Joe Colombo



Name:Joe Colombo

Date:July 30, 1930

City:Milan - Italy

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Joe Colombo is an Italian designer born on 30 July 1930, he was the second son of a wealthy family in Milan. Joe Colombo was one of the greatest Italian designers, who died in 1971 at the age of 41. His design was strongly oriented to the future and in the 60s the future suddenly began to seem close, Joe Colombo with his objects gave us a very particular prefiguration. Joe Colombo's future was an anti-nostalgic future and he would not have loved today's times where intelligent technology helps man in all his activities, Joe Colombo then designed entire cockpits, laying the foundations for real new housing models . The floors and ceilings rose and fell in a continuous acceleration and slowdown of the internal dynamism, where the bookcases were suspended above and the lights recessed into the floor.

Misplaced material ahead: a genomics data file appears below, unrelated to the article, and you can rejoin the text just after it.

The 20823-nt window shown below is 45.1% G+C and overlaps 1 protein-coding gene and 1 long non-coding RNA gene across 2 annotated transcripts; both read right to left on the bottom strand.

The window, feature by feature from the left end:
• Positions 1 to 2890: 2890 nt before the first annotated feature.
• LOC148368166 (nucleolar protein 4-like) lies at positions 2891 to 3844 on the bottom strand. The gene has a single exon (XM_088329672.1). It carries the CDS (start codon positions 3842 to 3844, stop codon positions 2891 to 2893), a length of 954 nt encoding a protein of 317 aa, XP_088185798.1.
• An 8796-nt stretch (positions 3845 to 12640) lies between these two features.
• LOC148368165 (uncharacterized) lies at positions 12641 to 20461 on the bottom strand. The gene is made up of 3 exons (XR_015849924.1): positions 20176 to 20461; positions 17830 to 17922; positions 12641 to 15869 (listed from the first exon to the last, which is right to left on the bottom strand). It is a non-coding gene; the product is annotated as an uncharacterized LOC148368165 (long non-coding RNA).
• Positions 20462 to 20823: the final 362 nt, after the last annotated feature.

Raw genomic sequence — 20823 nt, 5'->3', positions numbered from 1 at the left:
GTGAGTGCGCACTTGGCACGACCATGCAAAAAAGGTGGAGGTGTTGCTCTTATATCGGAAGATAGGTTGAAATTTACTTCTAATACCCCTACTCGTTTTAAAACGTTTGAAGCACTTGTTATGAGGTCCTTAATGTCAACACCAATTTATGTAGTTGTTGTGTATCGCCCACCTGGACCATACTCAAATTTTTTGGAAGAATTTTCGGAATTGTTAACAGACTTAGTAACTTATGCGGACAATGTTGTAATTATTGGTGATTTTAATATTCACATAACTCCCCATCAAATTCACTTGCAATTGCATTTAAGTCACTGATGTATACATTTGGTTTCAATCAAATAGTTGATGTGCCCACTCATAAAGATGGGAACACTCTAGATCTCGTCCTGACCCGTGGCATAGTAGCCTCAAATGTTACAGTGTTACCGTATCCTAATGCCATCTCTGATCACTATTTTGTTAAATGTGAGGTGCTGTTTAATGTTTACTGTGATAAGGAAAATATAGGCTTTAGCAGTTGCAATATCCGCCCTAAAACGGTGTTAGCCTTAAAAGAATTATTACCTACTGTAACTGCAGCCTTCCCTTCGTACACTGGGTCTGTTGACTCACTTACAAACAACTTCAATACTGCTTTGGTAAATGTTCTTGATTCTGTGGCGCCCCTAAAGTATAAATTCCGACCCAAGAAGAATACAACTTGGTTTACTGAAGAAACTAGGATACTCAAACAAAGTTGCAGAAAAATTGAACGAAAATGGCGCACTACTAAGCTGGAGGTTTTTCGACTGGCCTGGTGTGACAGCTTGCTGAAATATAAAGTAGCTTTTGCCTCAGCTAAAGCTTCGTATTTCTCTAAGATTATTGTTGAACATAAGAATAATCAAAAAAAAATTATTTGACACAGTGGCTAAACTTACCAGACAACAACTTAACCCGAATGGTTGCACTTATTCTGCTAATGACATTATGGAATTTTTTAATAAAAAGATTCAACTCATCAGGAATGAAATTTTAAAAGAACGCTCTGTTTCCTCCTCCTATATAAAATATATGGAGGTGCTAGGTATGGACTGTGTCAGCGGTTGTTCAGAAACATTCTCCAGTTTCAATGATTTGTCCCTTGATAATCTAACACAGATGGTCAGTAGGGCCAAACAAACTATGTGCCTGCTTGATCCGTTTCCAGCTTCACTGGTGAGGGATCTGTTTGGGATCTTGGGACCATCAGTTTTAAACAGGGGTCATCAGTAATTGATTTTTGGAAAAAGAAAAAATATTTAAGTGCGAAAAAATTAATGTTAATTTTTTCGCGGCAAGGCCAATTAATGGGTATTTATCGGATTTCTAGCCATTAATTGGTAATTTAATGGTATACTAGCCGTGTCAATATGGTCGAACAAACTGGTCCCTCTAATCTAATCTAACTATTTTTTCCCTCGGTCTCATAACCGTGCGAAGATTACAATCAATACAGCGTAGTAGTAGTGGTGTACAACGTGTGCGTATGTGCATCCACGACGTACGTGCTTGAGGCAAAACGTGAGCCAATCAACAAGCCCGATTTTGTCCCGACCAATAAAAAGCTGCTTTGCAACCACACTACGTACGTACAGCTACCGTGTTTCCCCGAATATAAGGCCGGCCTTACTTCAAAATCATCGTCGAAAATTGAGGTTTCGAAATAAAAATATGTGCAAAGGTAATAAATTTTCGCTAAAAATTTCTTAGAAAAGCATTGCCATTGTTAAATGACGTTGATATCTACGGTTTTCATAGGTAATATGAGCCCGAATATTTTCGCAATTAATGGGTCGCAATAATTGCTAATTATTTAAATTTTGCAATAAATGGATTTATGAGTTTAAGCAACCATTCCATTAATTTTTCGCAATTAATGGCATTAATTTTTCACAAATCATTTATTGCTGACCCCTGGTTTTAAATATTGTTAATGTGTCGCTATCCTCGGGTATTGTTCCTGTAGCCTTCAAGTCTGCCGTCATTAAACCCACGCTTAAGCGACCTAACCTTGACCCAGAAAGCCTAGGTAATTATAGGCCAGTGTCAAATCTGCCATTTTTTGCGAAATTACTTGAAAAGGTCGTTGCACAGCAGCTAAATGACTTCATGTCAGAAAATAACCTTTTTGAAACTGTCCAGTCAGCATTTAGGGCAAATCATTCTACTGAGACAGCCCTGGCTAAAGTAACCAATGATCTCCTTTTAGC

This is probably the vision of the future that is best known about Joe Colombo and that today can perhaps make us talk, smiling, of a science fiction utopia, but there is another, much less analyzed, which instead proposed individual elements that were resolved and usable in themselves as function capacitors. I am thinking first of all of the Mini-Kitchen, presented in 1963 at the XIII Triennale: a mysterious parallelepiped of plasticized ash on wheels that measured cm. 75x75x90 and enclosed ”stove, oven, spit, grill, refrigerator and all that was needed in a kitchen. The same reasoning could be done for the famous Bobby trolley from 1970 and even for the Elda armchair, where the high back covers a specific area, for Oluce with the lamp designed by The Globe or the Colombo lamp from 1972 which, thanks to the use of a halogen source, interprets the space as a large luminous island (you don't even need walls anymore, just be inside or outside that cone of light). Telling Joe Colombo then means telling someone for whom research always bordered on, on the one hand, artistic research (just think of the extraordinary Acrylic lamp and its relationship with kinetic and programmed experiences), on the other, into scientific research (it certainly is on the application of new materials and new technologies: we have already said about halogen light, so let's think about injection molding - the very famous chair for Kartell in 1968). And many things could still be said by telling Joe Colombo, but above all the poignant observation that the short years "of fantasy in power" were also the short magical years of Joe Colombo. Destiny prevented us from knowing what this visionary genius would do in the dark period that followed. Even today, however, many of his products, then futuristic, live alongside us every day, continuing to talk to us about a better future.